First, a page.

the guardian Tue 13 November 2012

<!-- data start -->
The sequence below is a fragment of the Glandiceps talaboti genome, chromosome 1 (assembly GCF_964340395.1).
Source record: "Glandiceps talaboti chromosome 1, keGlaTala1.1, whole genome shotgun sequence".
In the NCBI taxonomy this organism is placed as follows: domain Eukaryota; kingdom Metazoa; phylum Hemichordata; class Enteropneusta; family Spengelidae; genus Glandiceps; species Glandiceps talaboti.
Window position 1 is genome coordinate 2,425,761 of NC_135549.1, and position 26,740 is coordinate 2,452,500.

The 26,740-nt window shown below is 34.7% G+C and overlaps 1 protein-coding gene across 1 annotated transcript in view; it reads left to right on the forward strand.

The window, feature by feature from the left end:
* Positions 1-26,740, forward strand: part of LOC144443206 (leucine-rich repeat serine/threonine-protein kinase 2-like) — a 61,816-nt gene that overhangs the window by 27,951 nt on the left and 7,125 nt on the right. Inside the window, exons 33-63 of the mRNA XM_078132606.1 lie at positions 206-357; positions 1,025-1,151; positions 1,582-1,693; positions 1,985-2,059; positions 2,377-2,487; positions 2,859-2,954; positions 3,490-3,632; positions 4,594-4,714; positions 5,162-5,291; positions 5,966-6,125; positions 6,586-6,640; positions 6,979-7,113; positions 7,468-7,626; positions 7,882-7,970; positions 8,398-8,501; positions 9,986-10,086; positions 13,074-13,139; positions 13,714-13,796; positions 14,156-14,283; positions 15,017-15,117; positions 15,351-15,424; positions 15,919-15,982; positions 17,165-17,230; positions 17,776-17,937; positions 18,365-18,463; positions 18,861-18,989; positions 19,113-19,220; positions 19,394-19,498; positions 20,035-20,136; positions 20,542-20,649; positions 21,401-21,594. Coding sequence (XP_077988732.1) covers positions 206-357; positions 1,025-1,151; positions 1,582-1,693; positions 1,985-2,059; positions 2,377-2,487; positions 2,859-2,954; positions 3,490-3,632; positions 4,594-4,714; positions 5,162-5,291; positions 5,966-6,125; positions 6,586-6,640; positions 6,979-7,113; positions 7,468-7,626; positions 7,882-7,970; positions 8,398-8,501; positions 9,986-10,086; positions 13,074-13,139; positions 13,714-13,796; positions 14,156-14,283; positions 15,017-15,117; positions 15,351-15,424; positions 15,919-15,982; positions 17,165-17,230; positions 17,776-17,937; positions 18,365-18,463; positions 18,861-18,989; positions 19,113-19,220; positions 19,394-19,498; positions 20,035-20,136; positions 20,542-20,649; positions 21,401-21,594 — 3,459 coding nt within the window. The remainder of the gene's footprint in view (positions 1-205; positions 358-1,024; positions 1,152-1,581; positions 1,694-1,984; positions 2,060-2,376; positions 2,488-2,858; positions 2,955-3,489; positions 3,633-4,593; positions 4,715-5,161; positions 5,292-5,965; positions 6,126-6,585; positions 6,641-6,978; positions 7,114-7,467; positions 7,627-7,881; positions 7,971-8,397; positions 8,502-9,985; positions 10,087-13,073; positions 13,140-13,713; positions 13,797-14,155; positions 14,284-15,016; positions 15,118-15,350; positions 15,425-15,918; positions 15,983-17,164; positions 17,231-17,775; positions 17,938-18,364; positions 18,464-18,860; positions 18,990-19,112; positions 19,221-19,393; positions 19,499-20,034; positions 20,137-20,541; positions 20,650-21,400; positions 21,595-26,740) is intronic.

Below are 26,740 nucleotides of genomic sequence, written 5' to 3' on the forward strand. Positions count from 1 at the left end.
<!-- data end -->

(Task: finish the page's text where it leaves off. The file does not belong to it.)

The son of an abusive father who enlists to fight in the first world war and never comes back, Andy Walker is a volatile character, with a "flashing temper" and a "jaunty air of recklessness" which constantly gets him in trouble. A reluctant pupil, he gives up school at 13 "to work at the hay", with ambitions to elevate himself from lowly farmhand to ploughman, a position of some status in the Scottish community of Wigtownshire. Published in 1939, McNeillie's novel caused controversy with its raw exposé of rural poverty, and led to new legislation to improve the lot of agricultural labourers. Describing with blunt simplicity the intensity of the backbreaking toil and squalid existence of Andy and his ilk, McNeillie creates a bleak tableau of deprivation and depravity. Yet there's also beauty in the harsh landscape, and even Andy, pugilistic womaniser that he is, is moved by an inexpressible love for his surroundings. A man tragically trapped by his own circumstances, Andy is a brutish yet compelling protagonist. Hopefully, with this re-issue, he will find the wider readership he deserves.